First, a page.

368

I'm sending the following JSON string to my server.

(
        {
        id = 1;
        name = foo;
    },
        {
        id = 2;
        name = bar;
    }
)

On the server I have this.

app.post('/', function(request, response) {

    console.log("Got response: " + response.statusCode);

    response.on('data', function(chunk) {
        queryResponse+=chunk;
        console.log('data');
    });

    response.on('end', function(){
        console.log('end');
    });
});

When I send the string, it shows that I got a 200 response, but those other two methods never run. Why is that?

7 Answers 7

635

I think you're conflating the use of the response object with that of the request.

The response object is for sending the HTTP response back to the calling client, whereas you are wanting to access the body of the request. See this answer which provides some guidance.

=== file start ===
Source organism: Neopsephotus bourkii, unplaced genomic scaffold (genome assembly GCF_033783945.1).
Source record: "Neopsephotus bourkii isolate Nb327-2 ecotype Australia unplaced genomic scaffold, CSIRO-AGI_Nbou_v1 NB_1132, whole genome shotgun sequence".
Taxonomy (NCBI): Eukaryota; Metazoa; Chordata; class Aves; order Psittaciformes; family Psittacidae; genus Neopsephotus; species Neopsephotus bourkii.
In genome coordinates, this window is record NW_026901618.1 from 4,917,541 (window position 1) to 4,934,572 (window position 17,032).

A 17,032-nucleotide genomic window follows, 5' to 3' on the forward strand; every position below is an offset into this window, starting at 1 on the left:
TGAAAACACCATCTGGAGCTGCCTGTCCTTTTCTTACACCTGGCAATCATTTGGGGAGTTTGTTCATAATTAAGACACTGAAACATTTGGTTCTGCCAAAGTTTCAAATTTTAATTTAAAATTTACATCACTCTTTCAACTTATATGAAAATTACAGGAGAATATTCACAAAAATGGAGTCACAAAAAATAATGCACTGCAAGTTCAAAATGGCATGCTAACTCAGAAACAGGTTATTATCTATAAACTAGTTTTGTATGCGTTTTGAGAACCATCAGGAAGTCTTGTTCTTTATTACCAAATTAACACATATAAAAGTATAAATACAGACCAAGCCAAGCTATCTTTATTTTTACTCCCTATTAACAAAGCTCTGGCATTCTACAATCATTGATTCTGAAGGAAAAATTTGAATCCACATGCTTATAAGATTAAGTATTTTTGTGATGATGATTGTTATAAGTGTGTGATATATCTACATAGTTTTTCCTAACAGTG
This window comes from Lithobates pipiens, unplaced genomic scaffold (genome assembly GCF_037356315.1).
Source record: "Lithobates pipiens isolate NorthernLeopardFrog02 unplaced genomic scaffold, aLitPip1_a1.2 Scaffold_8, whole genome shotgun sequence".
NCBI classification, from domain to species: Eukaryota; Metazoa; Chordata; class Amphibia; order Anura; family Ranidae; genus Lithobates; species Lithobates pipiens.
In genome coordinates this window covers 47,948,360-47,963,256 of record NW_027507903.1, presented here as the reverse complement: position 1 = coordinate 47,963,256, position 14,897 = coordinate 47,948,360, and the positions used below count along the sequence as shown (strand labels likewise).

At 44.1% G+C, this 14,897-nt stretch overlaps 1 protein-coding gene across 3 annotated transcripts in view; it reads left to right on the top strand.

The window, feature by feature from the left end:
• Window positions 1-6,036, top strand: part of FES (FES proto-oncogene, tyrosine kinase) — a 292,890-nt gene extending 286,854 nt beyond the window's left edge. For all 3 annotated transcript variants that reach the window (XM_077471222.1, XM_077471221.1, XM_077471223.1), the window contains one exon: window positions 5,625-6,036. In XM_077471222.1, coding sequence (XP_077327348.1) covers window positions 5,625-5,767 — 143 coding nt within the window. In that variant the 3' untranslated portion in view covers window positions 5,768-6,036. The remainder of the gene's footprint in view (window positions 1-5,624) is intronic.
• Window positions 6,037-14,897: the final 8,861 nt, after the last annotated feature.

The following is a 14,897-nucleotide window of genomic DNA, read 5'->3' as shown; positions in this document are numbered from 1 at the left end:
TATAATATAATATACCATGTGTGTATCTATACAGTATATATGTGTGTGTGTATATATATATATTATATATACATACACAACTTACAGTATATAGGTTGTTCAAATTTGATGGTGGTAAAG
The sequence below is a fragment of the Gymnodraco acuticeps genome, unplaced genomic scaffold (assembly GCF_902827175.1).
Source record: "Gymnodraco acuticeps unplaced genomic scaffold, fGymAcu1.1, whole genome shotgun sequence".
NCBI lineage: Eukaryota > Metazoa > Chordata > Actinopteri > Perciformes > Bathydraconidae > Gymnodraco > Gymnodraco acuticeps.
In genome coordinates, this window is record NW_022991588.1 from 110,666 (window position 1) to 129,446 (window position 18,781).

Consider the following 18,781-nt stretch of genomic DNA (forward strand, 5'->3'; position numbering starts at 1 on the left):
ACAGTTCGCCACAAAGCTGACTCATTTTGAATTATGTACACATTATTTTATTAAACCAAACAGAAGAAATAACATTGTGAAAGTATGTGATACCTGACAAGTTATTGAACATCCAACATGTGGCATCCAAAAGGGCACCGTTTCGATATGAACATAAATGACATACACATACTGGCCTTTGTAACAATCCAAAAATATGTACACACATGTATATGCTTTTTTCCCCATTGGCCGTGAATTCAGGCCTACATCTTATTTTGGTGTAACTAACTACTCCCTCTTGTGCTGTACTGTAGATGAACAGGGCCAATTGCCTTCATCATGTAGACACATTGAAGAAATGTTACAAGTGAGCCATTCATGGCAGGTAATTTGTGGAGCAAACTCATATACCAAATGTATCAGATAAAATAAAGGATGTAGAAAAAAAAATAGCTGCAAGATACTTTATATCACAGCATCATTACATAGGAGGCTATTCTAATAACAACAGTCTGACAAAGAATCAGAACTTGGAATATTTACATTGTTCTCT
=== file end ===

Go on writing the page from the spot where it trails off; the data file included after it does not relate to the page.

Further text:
If you are using valid JSON and are POSTing it with Content-Type: application/json, then you can use the bodyParser middleware to parse the request body and place the result in request.body of your route.

Update for Express 4.16+

Starting with release 4.16.0, a new express.json() middleware is available.

var express = require('express');

var app = express();

app.use(express.json());

app.post('/', function(request, response){
  console.log(request.body);      // your JSON
   response.send(request.body);    // echo the result back
});

app.listen(3000);

Updated for Express 4.0 - 4.15

Body parser was split out into it's own npm package after v4, requires a separate install npm install body-parser

var express = require('express')
  , bodyParser = require('body-parser');

var app = express();

app.use(bodyParser.json());